The father of two and unwavering advocate for te reo Māori, Toni Waho, has died.
Waho died after he was swept down a river near Tangiwai in the Ruapehu district while he was out walking last night.
He was the former principal of Te Kura Kaupapa Māori o Mana Tamariki in Palmerston North, and helped establish Te Rūnanganui o Ngā Kura Kaupapa Māori.
Māori Party president and whanaunga to Waho, Che Wilson, said his legacy as a fierce advocate for te reo would live on forever.
"He's left a dream and a love for te reo Māori," Wilson said.
"His family were an example of how to start with nothing and how to then commit to the reo journey. He only ever spoke te reo Māori to his children. His kids have both said they've never had an English conversation with their father ever.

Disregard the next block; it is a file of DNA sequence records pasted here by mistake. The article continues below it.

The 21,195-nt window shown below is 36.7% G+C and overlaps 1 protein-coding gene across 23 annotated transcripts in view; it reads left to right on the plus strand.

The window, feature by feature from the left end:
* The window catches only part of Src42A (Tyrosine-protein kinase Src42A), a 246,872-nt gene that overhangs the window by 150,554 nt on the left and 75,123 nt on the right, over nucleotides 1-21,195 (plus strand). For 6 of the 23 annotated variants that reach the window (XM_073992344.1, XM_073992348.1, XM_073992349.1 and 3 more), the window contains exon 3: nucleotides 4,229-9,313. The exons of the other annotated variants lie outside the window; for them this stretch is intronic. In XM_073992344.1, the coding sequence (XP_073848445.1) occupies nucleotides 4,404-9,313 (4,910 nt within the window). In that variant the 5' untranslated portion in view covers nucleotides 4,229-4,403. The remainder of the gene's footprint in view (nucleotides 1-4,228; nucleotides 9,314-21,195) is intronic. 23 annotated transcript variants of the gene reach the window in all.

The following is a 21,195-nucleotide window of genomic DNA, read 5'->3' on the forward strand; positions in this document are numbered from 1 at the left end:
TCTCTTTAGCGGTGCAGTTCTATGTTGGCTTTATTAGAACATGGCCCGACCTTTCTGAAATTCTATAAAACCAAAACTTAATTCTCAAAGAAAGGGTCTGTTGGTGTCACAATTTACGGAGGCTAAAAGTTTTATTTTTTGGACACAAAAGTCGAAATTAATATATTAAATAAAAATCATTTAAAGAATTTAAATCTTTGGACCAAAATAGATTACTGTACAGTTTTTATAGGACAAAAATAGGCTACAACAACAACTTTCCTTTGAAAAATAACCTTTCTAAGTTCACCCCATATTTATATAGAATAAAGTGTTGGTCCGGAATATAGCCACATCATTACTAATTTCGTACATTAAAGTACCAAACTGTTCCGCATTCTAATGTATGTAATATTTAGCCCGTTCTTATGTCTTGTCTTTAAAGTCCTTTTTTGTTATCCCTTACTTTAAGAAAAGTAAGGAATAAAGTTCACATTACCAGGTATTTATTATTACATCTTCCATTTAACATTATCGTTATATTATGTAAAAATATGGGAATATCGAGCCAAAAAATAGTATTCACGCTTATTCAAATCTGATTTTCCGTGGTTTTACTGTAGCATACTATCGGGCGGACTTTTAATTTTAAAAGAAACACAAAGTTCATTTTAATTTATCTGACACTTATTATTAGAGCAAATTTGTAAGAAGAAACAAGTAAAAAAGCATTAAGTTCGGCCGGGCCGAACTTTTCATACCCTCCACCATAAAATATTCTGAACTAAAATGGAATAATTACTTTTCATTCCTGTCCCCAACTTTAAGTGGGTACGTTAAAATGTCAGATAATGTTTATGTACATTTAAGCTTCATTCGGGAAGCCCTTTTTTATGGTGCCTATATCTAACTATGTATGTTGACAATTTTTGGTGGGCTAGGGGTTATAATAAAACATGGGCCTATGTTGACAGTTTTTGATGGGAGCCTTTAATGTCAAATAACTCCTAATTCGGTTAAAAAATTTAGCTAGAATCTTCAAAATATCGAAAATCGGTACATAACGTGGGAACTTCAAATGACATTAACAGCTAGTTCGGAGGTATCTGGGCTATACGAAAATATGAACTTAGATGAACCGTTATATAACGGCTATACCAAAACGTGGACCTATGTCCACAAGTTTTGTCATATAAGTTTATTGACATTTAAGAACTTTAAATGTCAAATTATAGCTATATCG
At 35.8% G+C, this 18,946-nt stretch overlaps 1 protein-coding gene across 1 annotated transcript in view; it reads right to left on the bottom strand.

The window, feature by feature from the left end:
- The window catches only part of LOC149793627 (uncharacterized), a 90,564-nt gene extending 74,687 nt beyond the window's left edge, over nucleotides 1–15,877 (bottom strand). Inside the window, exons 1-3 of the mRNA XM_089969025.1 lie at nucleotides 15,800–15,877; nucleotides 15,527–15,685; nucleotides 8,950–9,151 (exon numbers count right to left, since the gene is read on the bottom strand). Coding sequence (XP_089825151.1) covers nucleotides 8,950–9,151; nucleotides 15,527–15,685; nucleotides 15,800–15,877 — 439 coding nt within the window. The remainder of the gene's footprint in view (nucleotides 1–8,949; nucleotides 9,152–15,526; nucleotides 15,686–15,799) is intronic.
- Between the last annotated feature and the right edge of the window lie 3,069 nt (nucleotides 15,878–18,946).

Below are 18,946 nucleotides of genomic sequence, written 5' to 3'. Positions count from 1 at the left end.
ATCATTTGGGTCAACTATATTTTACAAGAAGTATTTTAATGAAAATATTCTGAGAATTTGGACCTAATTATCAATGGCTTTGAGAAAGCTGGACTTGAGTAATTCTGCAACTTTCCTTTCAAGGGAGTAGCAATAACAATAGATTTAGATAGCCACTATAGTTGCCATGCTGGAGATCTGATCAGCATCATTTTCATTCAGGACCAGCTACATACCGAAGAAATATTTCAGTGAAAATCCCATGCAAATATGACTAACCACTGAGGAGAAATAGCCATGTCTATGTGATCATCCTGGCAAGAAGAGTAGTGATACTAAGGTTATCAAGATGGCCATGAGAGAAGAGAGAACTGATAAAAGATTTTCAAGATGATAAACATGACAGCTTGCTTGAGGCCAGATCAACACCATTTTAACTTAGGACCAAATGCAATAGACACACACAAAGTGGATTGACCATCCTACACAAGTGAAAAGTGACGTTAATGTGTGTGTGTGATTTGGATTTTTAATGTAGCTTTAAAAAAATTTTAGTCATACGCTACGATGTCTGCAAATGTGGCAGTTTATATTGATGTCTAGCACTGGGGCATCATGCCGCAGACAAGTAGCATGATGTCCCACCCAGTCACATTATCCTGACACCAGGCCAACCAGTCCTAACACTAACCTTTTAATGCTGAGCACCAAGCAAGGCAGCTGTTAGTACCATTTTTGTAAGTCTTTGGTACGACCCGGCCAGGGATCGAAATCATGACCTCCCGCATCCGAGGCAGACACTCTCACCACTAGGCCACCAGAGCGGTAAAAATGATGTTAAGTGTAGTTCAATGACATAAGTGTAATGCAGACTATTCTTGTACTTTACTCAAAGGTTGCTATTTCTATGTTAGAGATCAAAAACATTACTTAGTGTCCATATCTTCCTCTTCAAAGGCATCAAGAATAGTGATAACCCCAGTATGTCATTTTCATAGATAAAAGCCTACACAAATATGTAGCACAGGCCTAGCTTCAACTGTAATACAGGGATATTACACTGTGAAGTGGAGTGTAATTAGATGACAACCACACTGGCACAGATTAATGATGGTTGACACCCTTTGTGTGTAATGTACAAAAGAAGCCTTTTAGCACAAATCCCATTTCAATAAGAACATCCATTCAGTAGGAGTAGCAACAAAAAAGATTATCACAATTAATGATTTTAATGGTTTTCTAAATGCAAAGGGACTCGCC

"In addition, he was also a strong iwi advocate and historian. He led our Ngāti Rangi tribunal research team and he also then became a negotiator with myself for our settlement that went through and was enacted last year."
In recent years Waho blew the whistle on claims of financial misspending by the Kōhanga Reo National Trust in 2013.
He lost his job after speaking out about the allegations, and the High Court later ruled his dismissal by the trust was unlawful.
Wilson said Waho always remained staunch in his views.
"He was extremely sharp and even if he had a different view he would stick to his view even if it wasn't popular. He was very determined," he said.
"Toni was also full of life, he was flamboyant and he loved to be the centre of the party.
"His reo will carry on, and that's something he has left for all of us."
Waho leaves behind three siblings, two children and three mokopuna.
Kua ngū tō reo Korimako, kua moe koe i tō moe tē whakaarahia.